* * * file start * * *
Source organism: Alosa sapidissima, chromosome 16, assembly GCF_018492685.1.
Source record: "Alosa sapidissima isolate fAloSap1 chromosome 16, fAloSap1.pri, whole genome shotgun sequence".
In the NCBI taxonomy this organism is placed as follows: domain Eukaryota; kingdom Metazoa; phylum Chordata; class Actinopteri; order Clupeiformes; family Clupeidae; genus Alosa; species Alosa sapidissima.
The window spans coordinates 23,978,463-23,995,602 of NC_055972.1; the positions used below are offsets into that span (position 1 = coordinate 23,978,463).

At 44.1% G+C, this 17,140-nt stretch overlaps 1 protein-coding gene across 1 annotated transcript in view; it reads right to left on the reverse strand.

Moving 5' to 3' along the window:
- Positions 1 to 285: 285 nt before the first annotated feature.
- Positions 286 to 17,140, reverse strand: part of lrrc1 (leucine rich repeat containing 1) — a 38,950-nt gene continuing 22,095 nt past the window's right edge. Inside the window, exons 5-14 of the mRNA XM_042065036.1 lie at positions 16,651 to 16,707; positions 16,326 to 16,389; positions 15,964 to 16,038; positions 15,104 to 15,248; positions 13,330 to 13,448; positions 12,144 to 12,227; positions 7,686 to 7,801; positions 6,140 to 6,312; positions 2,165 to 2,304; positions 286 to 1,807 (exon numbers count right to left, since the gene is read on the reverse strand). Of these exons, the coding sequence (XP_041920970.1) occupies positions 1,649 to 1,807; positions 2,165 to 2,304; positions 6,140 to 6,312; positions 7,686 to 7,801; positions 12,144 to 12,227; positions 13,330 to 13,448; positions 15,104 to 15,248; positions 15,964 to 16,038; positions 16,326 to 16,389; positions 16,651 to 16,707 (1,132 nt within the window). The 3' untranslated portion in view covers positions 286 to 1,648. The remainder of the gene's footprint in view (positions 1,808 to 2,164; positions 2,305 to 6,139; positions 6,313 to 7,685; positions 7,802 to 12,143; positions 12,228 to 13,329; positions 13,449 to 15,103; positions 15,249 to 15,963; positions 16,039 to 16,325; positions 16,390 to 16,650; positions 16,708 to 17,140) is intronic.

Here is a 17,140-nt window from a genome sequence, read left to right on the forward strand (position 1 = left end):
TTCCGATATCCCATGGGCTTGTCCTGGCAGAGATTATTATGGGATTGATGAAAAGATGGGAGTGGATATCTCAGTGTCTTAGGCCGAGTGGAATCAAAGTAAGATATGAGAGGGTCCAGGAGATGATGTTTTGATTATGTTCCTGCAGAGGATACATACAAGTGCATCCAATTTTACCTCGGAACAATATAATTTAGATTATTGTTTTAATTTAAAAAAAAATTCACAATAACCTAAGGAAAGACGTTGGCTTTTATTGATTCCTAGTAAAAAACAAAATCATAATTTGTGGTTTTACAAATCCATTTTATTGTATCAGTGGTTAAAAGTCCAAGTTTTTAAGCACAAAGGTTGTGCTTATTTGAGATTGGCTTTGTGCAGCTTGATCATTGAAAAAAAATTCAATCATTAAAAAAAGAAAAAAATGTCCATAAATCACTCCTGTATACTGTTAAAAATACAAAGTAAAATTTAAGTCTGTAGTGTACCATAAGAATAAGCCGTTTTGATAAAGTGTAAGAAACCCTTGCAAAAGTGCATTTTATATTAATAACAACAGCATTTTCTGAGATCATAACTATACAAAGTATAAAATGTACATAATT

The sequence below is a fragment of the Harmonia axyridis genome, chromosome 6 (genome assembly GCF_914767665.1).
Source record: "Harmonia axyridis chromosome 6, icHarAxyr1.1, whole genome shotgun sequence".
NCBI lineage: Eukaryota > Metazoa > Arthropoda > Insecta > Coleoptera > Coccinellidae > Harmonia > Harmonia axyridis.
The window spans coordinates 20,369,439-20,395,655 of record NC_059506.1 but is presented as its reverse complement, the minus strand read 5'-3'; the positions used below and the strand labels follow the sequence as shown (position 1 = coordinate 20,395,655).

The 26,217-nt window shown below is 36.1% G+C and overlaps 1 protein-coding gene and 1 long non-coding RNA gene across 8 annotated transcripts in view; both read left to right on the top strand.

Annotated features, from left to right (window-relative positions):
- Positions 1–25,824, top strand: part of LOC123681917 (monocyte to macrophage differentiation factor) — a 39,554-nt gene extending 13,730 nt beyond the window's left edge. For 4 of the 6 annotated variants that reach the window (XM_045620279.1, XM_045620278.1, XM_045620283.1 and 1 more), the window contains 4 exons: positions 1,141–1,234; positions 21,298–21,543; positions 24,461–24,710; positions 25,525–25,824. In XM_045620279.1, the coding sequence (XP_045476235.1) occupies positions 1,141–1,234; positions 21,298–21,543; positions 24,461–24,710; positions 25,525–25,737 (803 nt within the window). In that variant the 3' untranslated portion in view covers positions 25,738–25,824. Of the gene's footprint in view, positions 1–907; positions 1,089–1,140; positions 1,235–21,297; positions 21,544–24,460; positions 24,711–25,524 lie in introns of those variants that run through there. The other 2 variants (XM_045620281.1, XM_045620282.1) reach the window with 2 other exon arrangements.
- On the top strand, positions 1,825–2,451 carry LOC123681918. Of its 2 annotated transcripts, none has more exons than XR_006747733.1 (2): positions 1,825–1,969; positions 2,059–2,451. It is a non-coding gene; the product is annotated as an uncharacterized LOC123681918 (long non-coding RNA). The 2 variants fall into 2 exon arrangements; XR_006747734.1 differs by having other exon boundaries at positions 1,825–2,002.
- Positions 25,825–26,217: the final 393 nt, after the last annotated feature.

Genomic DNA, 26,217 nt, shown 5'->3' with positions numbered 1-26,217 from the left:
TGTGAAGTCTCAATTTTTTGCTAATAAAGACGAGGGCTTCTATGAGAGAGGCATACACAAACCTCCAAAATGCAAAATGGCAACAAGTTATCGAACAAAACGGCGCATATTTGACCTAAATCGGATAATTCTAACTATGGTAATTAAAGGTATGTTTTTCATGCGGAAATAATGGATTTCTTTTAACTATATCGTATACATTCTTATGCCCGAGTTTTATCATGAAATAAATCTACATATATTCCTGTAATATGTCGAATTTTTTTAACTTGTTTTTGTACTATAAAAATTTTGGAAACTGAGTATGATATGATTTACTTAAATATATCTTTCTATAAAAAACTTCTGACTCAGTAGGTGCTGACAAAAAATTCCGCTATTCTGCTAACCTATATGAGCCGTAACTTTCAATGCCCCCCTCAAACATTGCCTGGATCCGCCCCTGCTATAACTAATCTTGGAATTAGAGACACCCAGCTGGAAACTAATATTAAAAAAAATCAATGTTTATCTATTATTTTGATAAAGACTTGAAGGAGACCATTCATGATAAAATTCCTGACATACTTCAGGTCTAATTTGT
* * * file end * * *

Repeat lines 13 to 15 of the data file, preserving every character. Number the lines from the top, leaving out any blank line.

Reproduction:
NCBI lineage: Eukaryota > Metazoa > Arthropoda > Insecta > Coleoptera > Coccinellidae > Harmonia > Harmonia axyridis.
The window spans coordinates 20,369,439-20,395,655 of record NC_059506.1 but is presented as its reverse complement, the minus strand read 5'-3'; the positions used below and the strand labels follow the sequence as shown (position 1 = coordinate 20,395,655).

The 26,217-nt window shown below is 36.1% G+C and overlaps 1 protein-coding gene and 1 long non-coding RNA gene across 8 annotated transcripts in view; both read left to right on the top strand.